The Houston Rockets, Philadelphia 76ers and Brooklyn Nets were all value-driven sports organizations. Until they weren’t.
Rex Ryan and Mickey Callaway are two people with seemingly nothing in common. The brash, bombastic Ryan’s introduction to the media as the Jets’ head coach featured a defiant pledge not to “kiss [the New England Patriots’] rings” and vague threats about his division rival: “I think we already have sent a message to them. So they can read between the lines…They can figure it out.” In training camp he ended an impassioned speech to the team with a rousing “Now let’s go eat a [expletive] snack!” Callaway’s first press conference as Mets manager was straight out of Stuart Smalley: “We’re going to care more about the players than anyone ever has before…Our main concern is to show them that we know this game is difficult and we care about you as a player, a human being and about your personal life…I’m going to love every one of them.”
As much as the two men differed, they share something in common. When things started to go south, so did their proclaimed values. By the end of Ryan’s time in Buffalo, he was an empty shell, a bully exposed as something lesser. Callaway’s most memorable moment in Queens was cursing out a reporter for having the temerity tell him “See you tomorrow,” then justifying his outburst with “Billy Martin punched a reporter one time. It’s just part of the game.”
All of us, no matter our differences, can be pushed outside of ourselves — or closer to our true selves — by the stresses of simply being human. Which brings us to the Houston Rockets, the Philadelphia 76ers, the Brooklyn Nets, and James Edward Harden Jr. When the Houston Rockets traded him to the Brooklyn Nets, three long-running storylines came to an end, each due to the unbearable weight of simply being human.
The Houston Rockets and a new math
Harden, of course, is no ordinary human; it follows that his time in Houston was far from ordinary. The three years before his arrival, the Rockets missed the playoffs. They made the playoffs each of his eight years there, revolutionizing the way the NBA game is played. The Rockets took the brutal simplicity of 3 > 2 to the extreme, eschewing any and all shots that weren’t in the paint or behind the arc. Harden fit that ethos like a glove, winning three straight scoring titles while casting a sorcerer’s array of unstoppable one-on-one spells. The Rockets never could get past the other scoring supernova out west in Golden State, but they gave the greatest dynasty in 15-25 years a better fight than anyone else. If Chris Paul hadn’t injured his hamstring at the end of 2018’s Game 5…alas.
Houston continued to push its dogma to the limit, never suspecting the chickens would come home to roost. The same brutal methodology that led them to bend the game out of recognition led them to almost unheard of strategies. Despite drafting and developing an impactful young big man in Clint Capela, a year and half after giving him a five-year, $90 million contract the Rockets traded him in a deal that brought back Robert Covington, a 6-foot-7, 209-pound small forward they saw as their center. He was actually taller than Houston’s other pivot, P.J. Tucker. After just 22 games in Houston, Covington was shipped to Portland a month before the start of this season. Tucker remains frustrated at his lack of a new deal, particularly in light of the bruising physical sacrifices he’s made for years to help Houston’s mad scientist fever dreams come to life.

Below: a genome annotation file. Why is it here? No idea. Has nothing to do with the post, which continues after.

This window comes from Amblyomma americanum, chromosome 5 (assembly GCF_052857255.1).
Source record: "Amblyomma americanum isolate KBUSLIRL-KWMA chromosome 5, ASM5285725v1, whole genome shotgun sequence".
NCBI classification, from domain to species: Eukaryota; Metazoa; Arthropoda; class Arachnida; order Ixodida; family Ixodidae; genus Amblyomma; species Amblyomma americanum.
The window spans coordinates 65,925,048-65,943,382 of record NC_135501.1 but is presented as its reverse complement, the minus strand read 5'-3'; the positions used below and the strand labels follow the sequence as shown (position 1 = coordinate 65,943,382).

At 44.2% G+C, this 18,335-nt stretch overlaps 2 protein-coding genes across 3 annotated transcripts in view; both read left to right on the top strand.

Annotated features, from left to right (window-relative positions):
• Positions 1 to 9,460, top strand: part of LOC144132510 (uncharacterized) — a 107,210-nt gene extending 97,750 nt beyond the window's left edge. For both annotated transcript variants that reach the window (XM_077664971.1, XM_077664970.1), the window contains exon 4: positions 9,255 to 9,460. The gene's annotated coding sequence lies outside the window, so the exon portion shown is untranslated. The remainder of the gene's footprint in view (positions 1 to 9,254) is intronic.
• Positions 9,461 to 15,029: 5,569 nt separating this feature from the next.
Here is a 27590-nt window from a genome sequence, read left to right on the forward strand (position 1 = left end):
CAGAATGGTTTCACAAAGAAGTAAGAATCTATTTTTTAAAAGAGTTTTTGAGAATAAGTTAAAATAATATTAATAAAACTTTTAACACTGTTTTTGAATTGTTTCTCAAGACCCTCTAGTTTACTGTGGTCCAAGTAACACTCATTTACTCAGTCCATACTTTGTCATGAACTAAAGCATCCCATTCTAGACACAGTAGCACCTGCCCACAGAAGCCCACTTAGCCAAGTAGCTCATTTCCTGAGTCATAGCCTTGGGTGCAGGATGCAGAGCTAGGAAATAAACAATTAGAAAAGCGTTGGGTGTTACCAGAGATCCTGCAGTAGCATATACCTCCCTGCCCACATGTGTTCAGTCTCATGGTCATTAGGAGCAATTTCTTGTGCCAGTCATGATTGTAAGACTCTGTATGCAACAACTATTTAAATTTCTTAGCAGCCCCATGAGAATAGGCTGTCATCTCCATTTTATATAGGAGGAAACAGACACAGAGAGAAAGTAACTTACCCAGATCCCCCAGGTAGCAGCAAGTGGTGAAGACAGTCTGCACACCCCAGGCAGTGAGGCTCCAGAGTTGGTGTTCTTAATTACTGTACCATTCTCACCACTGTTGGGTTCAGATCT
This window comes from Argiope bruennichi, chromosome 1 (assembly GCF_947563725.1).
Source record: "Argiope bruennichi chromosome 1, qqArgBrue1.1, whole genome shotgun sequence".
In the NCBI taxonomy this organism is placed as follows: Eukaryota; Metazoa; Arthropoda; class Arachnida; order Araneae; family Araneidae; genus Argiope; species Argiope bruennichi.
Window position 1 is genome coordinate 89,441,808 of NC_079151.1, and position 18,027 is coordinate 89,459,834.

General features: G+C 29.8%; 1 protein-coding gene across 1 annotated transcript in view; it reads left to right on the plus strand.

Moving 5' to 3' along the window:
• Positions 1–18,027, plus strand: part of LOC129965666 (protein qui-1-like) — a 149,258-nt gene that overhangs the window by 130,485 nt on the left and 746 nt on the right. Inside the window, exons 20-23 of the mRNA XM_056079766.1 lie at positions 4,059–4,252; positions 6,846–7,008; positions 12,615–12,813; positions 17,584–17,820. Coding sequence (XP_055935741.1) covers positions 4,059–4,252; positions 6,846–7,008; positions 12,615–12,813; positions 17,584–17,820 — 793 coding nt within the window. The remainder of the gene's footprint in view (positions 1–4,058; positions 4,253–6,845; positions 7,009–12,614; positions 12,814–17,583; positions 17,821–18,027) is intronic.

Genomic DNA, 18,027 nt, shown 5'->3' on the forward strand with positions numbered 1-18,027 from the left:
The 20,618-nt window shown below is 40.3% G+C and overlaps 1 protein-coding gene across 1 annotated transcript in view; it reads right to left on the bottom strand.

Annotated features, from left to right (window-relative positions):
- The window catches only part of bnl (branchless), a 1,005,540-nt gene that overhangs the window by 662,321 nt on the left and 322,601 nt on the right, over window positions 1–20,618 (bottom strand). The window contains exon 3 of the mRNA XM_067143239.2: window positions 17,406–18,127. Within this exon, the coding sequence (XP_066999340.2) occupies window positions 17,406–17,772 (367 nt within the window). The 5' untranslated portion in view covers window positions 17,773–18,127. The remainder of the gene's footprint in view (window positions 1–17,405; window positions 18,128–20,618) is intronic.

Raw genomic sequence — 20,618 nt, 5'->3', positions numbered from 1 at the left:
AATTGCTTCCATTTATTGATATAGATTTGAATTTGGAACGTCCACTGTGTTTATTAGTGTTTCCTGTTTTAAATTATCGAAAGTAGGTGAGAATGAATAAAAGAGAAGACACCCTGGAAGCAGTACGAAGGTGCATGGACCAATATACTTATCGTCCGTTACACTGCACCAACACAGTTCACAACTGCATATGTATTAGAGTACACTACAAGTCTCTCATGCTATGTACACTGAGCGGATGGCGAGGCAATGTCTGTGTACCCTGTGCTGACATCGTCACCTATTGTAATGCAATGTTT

Because 3 > 2, because Harden is one of the handful of greatest scorers on this spinning blue marble in space, the Rockets applied their brutal math to their treatment of their superstar — James happy > James unhappy. So the Dwight Howard experiment gave way to the Chris Paul experiment, which lasted two years before becoming the Russell Westbrook experiment, which lasted one year before becoming the John Wall experiment, which lasted six games. When Harden wanted his co-stars gone, Houston obliged, because James happy > James unhappy. When Harden wanted out, Houston became the victim of its own brutal math. Harden unhappy < Harden gone. The divorce had its low points. Harden seemed to be phoning it in at times, both on and off the court. Maskless partying during a worsening pandemic has a way of rubbing many the wrong way.
Still, this was a mundane breakup, as far as motive. When Les Alexander owned the team, Houston was a title contender. Once Tilman Fertitta took over they grew more concerned with the luxury tax than with trophies, letting Trevor Ariza go after playing a key role for the team that nearly knocked off Golden State, trading away a first-round pick to escape Brandon Knight’s contract and cutting James Ennis III. When Harden told a room full of reporters “We’re just not good enough,” he was speaking a truth any fan has known since the Westbrook trade. Fertitta wants to save money. Harden wants to compete for a championship. Sometimes people grow in different directions. It’s simply being human. Harden’s heart wanted something the organization no longer does. After all their charts and calculations, it was the flesh, weak yet insistent, that did Houston in.